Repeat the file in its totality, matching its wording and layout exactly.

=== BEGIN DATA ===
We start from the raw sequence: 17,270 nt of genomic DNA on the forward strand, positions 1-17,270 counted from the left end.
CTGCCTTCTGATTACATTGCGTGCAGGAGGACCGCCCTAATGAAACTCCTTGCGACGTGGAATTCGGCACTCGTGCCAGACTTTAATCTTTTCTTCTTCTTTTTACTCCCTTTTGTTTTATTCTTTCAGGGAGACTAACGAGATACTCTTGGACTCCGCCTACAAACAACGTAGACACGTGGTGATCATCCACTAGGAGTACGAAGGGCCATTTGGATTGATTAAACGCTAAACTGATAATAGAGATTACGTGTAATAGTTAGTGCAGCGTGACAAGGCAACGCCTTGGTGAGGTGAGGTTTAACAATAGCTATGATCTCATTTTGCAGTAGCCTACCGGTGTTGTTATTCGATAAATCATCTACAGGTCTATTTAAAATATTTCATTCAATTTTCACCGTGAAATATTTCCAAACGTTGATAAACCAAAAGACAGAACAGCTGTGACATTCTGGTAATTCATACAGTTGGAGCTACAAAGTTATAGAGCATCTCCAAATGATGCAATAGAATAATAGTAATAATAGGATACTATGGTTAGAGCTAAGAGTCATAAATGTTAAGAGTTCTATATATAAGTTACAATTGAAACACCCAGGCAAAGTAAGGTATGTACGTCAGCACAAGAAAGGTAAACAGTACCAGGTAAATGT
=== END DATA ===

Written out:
We start from the raw sequence: 17,270 nt of genomic DNA on the forward strand, positions 1-17,270 counted from the left end.
CTGCCTTCTGATTACATTGCGTGCAGGAGGACCGCCCTAATGAAACTCCTTGCGACGTGGAATTCGGCACTCGTGCCAGACTTTAATCTTTTCTTCTTCTTTTTACTCCCTTTTGTTTTATTCTTTCAGGGAGACTAACGAGATACTCTTGGACTCCGCCTACAAACAACGTAGACACGTGGTGATCATCCACTAGGAGTACGAAGGGCCATTTGGATTGATTAAACGCTAAACTGATAATAGAGATTACGTGTAATAGTTAGTGCAGCGTGACAAGGCAACGCCTTGGTGAGGTGAGGTTTAACAATAGCTATGATCTCATTTTGCAGTAGCCTACCGGTGTTGTTATTCGATAAATCATCTACAGGTCTATTTAAAATATTTCATTCAATTTTCACCGTGAAATATTTCCAAACGTTGATAAACCAAAAGACAGAACAGCTGTGACATTCTGGTAATTCATACAGTTGGAGCTACAAAGTTATAGAGCATCTCCAAATGATGCAATAGAATAATAGTAATAATAGGATACTATGGTTAGAGCTAAGAGTCATAAATGTTAAGAGTTCTATATATAAGTTACAATTGAAACACCCAGGCAAAGTAAGGTATGTACGTCAGCACAAGAAAGGTAAACAGTACCAGGTAAATGT